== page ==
Jabari Brown Soldiers On 

Oakland High's talented guard enters the maelstrom of elite amateur hoops.

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Sprawled over the easychair in his parents' living room about a mile from the Oakland High campus, Jabari reflected on his time at Findlay. "It was a good experience," he said grudgingly. "I think it opened my eyes to a lot of things. Off the court it helped me not being with my parents, not being as dependent. And then you kind of see that the higher up it is, the more it's a business. At the top it's kind of cutthroat. There's a sense of team but then, at the same time, it's kind of like, 'I gotta get mine, I gotta do me.' It's kind of like you want to be unselfish, but then at the same time you have to have a little bit of selfishness to be able to make it at that level."

Asked if moving away on his own at sixteen was difficult, Jabari adjusted himself in his chair and struggled to think of what to say. "I always knew I wanted to be back at home, but I had to do it to become better as a player. But when things started to go south, it was like I really wanted to be at home anyway so if things aren't going well then I might as well go back to where people care about me and where I can be with my family again."

When Jabari came back to Oakland midway through the November-to-March high school season, his family was surprised at the amount of attention the move received. "I didn't expect it," David Brown said. "I thought somebody would say, 'Oh, he's back home.' But they were trying to get TV cameras at the school the first week he was back and we said, 'No, just let the kid come back home and settle in.'" Oakland High won its first two games with Jabari back, and he averaged nearly 30 points per contest. But then, just before his third game, Brown's tumultuous season took yet another turn. An unknown source raised questions with the California Interscholastic Federation about the legitimacy of Brown's transfer to his second team of the season and third high school in eight months. The review meant Brown would have to sit out until the matter was resolved. Just before a game against Skyline High, Oakland coach Orlando Watkins broke the news to Brown. "He was suited up and ready to go," Watkins recalled. "I had to walk in the locker room and tell him, 'You can't play.' He just looked at me like, 'What? Why?' It was tough."

As the federation reviewed his change of residency and a hardship waiver that would allow him to transfer back to his hometown, Brown, dressed in street-clothes and often massaging a basketball in his palms, watched Oakland High's games from the end of the team bench. He was eventually allowed to play again two weeks later, but the attention had nearly reached a breaking point. Anonymous posters on online message boards denigrated Brown's character and questioned his family's motives and values. Meanwhile, the heckling at games became more and more cruel and the rumor-mongering in basketball circles grew — that Brown was selfish, lazy, and egotistical, or not good enough to hack it at Findlay, or that his recent spate transfers epitomized everything wrong with high school sports.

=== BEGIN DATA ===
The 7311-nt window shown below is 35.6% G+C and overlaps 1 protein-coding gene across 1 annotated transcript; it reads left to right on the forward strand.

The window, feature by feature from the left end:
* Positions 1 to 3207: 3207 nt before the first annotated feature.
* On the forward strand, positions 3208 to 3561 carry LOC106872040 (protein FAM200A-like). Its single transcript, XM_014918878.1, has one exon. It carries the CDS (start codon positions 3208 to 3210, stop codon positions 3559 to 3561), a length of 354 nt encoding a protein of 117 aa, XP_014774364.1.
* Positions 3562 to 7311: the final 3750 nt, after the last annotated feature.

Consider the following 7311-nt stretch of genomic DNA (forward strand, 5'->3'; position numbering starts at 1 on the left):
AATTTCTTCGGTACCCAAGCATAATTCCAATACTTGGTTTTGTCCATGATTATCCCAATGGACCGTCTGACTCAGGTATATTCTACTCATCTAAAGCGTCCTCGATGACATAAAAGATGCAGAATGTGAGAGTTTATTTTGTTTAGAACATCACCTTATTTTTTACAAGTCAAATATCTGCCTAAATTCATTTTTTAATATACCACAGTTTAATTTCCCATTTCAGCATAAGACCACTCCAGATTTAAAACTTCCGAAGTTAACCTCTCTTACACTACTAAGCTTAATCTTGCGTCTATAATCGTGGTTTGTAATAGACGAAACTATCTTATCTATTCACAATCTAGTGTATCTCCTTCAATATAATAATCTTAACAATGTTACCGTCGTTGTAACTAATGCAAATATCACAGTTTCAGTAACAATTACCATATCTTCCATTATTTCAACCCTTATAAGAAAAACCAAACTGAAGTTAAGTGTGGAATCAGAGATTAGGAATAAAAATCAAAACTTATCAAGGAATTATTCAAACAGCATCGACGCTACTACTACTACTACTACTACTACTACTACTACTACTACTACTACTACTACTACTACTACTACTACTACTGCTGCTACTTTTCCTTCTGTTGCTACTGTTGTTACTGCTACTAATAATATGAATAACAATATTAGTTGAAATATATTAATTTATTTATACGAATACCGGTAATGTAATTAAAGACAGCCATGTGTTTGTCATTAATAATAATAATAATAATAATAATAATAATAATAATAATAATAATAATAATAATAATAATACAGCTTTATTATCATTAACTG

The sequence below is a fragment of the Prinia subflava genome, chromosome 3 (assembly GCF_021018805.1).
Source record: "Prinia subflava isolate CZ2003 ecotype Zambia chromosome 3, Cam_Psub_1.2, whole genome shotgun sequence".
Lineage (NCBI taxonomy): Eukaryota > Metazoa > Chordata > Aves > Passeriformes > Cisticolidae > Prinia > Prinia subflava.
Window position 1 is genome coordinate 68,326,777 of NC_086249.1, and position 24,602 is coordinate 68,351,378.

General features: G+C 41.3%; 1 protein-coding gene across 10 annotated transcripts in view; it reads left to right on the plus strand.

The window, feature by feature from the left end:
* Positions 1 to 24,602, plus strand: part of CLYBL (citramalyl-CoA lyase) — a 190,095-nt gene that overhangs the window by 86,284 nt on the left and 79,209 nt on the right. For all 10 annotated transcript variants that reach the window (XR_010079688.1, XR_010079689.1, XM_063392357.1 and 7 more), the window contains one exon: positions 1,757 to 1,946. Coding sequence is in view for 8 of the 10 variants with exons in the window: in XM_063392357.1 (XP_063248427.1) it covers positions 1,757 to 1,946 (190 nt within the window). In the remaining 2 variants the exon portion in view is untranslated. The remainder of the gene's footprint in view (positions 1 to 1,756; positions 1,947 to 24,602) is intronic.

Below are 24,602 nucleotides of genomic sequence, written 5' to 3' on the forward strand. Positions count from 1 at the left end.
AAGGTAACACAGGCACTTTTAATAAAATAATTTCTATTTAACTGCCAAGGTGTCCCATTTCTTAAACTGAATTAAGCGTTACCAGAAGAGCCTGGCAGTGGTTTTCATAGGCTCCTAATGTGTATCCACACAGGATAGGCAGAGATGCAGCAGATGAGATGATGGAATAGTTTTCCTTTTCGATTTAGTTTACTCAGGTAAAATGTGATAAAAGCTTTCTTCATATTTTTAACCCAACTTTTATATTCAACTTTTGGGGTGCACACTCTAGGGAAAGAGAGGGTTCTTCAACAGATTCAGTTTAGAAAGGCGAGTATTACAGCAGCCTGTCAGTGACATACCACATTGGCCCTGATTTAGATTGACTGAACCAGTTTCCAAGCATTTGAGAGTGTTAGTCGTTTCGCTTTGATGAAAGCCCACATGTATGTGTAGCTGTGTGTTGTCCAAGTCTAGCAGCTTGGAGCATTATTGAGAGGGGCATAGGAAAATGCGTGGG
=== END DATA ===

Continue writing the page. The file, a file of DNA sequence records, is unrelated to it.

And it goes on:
One message board thread about the move on the popular NorCal Preps web site was dozens of posts long, many of them harshly questioning or lambasting Brown. Among the much milder posts on other boards, a poster called JerryWayne commented, "sounds like someone wasn't a fan of hard work," while another called Mike Zillion weighed in, "Don't have any idea what the specific story is, but Brown's father is supposed to be a real pain to deal with."

The vitriol got so bad for Brown that, at one point, Watkins told him to take a few days off practice because he was starting to treat something meant to be fun like a job. "I just saw this kid that was just being overwhelmed by stuff that kids shouldn't have to deal with," Watkins said. David Brown agrees that the effect on Jabari was marked. "I'd never seem him that upset since he was a little kid, so I was worried about him for a while."

Basketball trainer Phil Handy, who in addition to training professional basketball players also works with a number of younger players, said the experience of spiteful online gossip isn't unique to just Jabari. "I've seen a handful of other kids over the last several years get it stuck to them pretty hard" he said. "I think a lot of that falls back on how much people really know about these individual kids. They're publicly passing judgment and forming opinions that 99 percent of the time are not accurate."

David Brown agrees. "It's a weird phenomenon because some people seem like they're on those message boards all day long," he said. "All the character assassination that goes along with him coming back home, that's the piece that really angers me." Nonetheless, the father added later, the negative attention "doesn't make me regret who he is."

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